Finding the income for the second year of Widjaja Company’s construction contract using cost-to-cost method would go as follows:
Costs incurred to date / most recent estimate of total costs = Percent Complete
Percent complete x estimated total revenue = Revenue to be recognized to Date
Revenue to date – Revenue recognized in previous periods = Current-Period Revenue
The effect on earnings per share in the second year of the 4-year contract using the percentage-of completion method vs. the completed-contract method would be that earnings per share would increase due to the recognition of revenue in the second year. The completed-contract method no revenue would be recognized until the end of year 4 so earnings per share would be zero until the contract is done.
Hello Professor and Class,
a/ As we all have learned long-term contracts are the ones expect to be done in more than one accounting periods. When a company uses the percentage-of-completion method to recognize revenue, it estimates the completion contract by determining the cost incurred, the total costs, and estimated gross profit to figure out the revenue to be recognized in each accounting period. In other words, the company breaks down the percentage of revenues and expenses and records upon making progress and toward the completion of the project. Companies use this method to comply with GAAP’s revenue matching principle that revenue is recognized “when each performance obligation is satisfied” (Kieso, Weygant & Warfield, 2016, p. 981). Widjaja Company was in the second year of the 4-year contract, it should have already recorded the proportion of work completed for year 1 and recognized its profit in the financial statements. Then, continue to do so for the completed proportion in each remaining year.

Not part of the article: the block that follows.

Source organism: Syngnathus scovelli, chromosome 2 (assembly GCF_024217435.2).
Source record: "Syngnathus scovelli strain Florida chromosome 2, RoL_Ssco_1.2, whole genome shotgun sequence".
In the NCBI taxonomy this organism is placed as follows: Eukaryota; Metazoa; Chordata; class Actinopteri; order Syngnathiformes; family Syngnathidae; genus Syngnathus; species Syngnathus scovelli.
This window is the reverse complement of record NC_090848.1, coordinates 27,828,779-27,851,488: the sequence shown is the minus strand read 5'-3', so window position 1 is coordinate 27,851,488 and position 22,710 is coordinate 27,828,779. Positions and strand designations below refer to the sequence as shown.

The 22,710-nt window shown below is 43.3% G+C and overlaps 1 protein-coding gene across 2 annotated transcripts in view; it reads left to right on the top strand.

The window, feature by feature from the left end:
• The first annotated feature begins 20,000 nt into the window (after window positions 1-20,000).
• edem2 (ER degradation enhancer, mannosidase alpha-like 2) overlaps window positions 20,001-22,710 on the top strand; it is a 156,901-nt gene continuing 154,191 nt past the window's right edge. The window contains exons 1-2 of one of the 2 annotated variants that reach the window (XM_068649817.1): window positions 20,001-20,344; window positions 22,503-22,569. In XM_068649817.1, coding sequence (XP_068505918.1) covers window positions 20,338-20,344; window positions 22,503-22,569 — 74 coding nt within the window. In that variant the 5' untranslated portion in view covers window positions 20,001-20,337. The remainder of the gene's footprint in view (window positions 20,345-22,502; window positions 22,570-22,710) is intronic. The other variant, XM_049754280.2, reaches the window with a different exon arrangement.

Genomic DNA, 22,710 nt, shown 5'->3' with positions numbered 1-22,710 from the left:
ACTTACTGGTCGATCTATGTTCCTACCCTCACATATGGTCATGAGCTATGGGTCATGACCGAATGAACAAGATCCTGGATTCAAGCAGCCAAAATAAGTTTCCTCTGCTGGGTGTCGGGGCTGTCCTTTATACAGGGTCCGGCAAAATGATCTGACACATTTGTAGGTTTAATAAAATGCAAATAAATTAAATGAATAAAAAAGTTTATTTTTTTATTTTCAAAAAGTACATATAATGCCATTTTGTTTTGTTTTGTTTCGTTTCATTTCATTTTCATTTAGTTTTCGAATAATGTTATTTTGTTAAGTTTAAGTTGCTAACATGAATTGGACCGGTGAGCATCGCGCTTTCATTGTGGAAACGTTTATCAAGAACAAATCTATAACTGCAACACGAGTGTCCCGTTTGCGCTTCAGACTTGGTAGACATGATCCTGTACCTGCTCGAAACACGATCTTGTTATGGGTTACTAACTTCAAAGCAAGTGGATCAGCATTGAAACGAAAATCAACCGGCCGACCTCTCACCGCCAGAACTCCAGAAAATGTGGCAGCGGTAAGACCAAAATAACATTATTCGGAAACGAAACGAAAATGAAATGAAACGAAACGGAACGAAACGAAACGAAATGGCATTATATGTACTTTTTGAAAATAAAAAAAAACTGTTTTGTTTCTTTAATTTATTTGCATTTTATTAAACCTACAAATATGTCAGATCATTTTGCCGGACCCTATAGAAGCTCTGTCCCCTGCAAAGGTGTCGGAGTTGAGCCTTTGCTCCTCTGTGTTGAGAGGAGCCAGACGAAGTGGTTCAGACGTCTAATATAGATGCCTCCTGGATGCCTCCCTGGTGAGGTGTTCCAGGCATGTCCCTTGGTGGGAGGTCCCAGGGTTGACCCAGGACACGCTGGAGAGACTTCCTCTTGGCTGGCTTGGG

b/ Progress billings simply are billing invoices in progress of the contract. A progress billing normally includes the paid amount-to-date and the remaining balance of the contract. The “progress billings” are accounted for as the contra account of the “construction in process”. Both report as the current asset and under the inventories section of the balance sheet. When the company bills its vendor, it records as an increase accounts receivable (Dr.) and also an increase of progress billings (Cr.).
c/ Widjaja recognized income in the second of the 4-year contract by following these steps.
- Figure out the annual cost incurred to date in year 2, including the cost incurred in year 1
- Add: Estimated costs to complete the contract by the end of year 2
- Divide: Cost to date of year 2 by the total estimated costs
Equal: Percent complete
- Multiply: Percent complete to the Total contract price
Equal: Revenue Recognized in year 2
- Subtract: Costs incurred in year 2
Equal: Profit (income) recognized in year 2
d/ The completed contract method of accounting recognizes revenue and expenses when the project is completed. Therefore, with the 4-year contract, revenue was not recognized in year 1, 2, or 3. With that said, the earnings per share (EPS) in the second year under the completed contract method would be zero while the EPS under the percentage-of-completion method would be higher due to the recognized income in the second year of the contract.